Can a Man Justify God?
“What is the meaning of the phrase, ‘justified God,’ in Luke 7:29? Isn’t God just already? How could man possibly ‘justify’ God?”
First, let us take a look at the full text in which the phrase is found.
“I say unto you, among them that are born of women there is none greater than John: yet he that is but little in the kingdom of God is greater than he. And all the people when they heard, and the publicans, justified God, being baptized with the baptism of John. But the Pharisees and the lawyers rejected for themselves the counsel of God, being not baptized of him” (Lk. 7:28-30).
Centuries before the birth of Jesus, the Old Testament prophets foretold the ministry of John the Baptizer. John would be the voice of one crying in the wilderness, making ready the way for the Messiah, who was to appear presently (Isa. 40:3-5).
The Old Testament concludes with a reference to John’s mission of conditioning the hearts of Israel with a view to the ministry of Jesus, the promised Redeemer (Mal. 4:5-6).
John came on the Palestinian terrain declaring that the promised Messiah was coming, and that the Jews must believe the glad tidings regarding him (Mk. 1:14-15). In addition he demanded repentance and confession of sin on the part of his people (Mt. 3:5-9). He also instructed his audiences that they must be immersed in water “for remission of sins” (Mk. 1:4).
Many of those who heard John preach were genuinely impressed with his message. Multitudes sought him out in the valley of the Jordan river and submitted to his baptism (Mt. 3:5).
Others (e.g., some of the Pharisees and Sadducees) were insincere. They requested his baptism out of base motives. God’s prophet rebuked these “offspring of vipers,” and he demanded that they bring forth fruit worthy of repentance.
It was out of this background that Luke’s comments were issued.
Who Responded to John’s Message?
The inspired writer notes that John’s message found some of its most fertile soil in the despised elements of antique society.
A significant representation of the publicans, for example — who were hated because of their collaboration with Rome in the collection of taxes — were drawn to John, just as they were to Christ later on (cf. Mt. 9:11; 10:3; 21:31; Lk. 5:29-30; 7:34).
Luke, therefore, declares that “all the people” [i.e., vast numbers] and the publicans “justified God, being baptized with the baptism of John” (Lk. 7:29).
The participle, “being baptized,” explains how the “justification” took place.
Certainly God was not justified in the same sense that sinners are justified. Rather, these obedient folks, by their acceptance of John’s message, acknowledged that God was just in giving the ordinance of baptism.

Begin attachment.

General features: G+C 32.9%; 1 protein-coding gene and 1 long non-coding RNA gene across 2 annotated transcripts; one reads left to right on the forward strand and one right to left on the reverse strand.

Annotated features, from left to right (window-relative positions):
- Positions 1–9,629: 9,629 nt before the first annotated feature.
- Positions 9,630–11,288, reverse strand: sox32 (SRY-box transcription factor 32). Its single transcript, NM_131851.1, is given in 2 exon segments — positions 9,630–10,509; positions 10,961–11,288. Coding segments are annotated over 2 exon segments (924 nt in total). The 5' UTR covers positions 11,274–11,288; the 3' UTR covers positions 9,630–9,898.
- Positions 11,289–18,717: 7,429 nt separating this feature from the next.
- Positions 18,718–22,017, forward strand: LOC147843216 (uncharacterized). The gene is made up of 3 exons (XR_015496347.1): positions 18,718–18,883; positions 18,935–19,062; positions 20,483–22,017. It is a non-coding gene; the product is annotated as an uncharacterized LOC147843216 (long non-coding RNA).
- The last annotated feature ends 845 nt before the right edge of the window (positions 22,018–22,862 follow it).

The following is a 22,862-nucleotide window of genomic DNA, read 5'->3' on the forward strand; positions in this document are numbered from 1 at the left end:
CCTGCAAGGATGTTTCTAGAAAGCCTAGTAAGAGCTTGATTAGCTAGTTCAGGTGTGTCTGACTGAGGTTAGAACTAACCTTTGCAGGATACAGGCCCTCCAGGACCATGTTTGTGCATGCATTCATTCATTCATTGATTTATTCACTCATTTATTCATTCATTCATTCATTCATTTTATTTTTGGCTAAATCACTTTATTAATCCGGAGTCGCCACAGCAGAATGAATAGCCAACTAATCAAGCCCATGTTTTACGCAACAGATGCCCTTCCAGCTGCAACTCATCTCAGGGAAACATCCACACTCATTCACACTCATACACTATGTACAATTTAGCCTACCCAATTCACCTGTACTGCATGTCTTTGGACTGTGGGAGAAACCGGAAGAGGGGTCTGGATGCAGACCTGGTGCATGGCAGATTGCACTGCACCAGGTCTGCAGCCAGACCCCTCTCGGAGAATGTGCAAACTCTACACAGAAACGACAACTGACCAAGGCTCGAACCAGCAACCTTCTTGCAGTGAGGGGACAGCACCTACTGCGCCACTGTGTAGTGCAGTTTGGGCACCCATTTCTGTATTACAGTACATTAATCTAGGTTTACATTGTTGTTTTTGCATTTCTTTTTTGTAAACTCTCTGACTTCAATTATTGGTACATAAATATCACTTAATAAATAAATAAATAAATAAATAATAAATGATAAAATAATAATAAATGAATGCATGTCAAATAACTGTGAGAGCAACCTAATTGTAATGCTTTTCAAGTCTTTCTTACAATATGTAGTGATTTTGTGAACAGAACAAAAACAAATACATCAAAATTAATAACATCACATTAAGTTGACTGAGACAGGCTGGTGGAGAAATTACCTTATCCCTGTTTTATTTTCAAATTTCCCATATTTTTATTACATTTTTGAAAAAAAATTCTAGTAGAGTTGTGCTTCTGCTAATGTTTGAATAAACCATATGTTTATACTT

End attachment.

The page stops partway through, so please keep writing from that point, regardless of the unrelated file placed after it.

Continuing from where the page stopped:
Conversely, those who rejected John’s preaching (e.g., certain Pharisees and lawyers), “rejected for themselves the counsel of God” (Lk. 7:30).
To obey God is to honor him as being just. When one rejects the Lord’s commands, he, in effect, condemns the Creator! He implies that Heaven was unjust in issuing the requirement.
J. H. Thayer’s comment upon this passage is right to the point. He says that in accepting John’s requirement, the people and publicans “declared God to be righteous, i.e. by receiving the baptism [they] declared that it had been prescribed by God rightly” (150).
The latest edition of the Danker, Arndt & Gingrich lexicon notes that the tax-collectors who were immersed by John “affirmed God’s uprightness,” or, to say the same thing in another way, they “ruled in God’s favor” (Bauer, 249).
What About Today?
If this censure could be pronounced against those who rejected the immersion administered by John, what could be said regarding those who resist the baptism commissioned by Him who possessed far more authority than John?
And what does this imply regarding those who insist that one need not submit to the baptism commanded by Jesus, in order to obtain pardon from their sins? In fact, they adamantly deny the connection. What are they saying about God?
For further study of John’s work, see Who Was John the Baptist?
- Thayer, J. H. 1958. Greek-English Lexicon of the New Testament. T. & T. Clark: Edinburgh, Scotland.
- Bauer Walter, et al. 2000. Greek-English Lexicon of the New Testament. University of Chicago: Chicago, IL.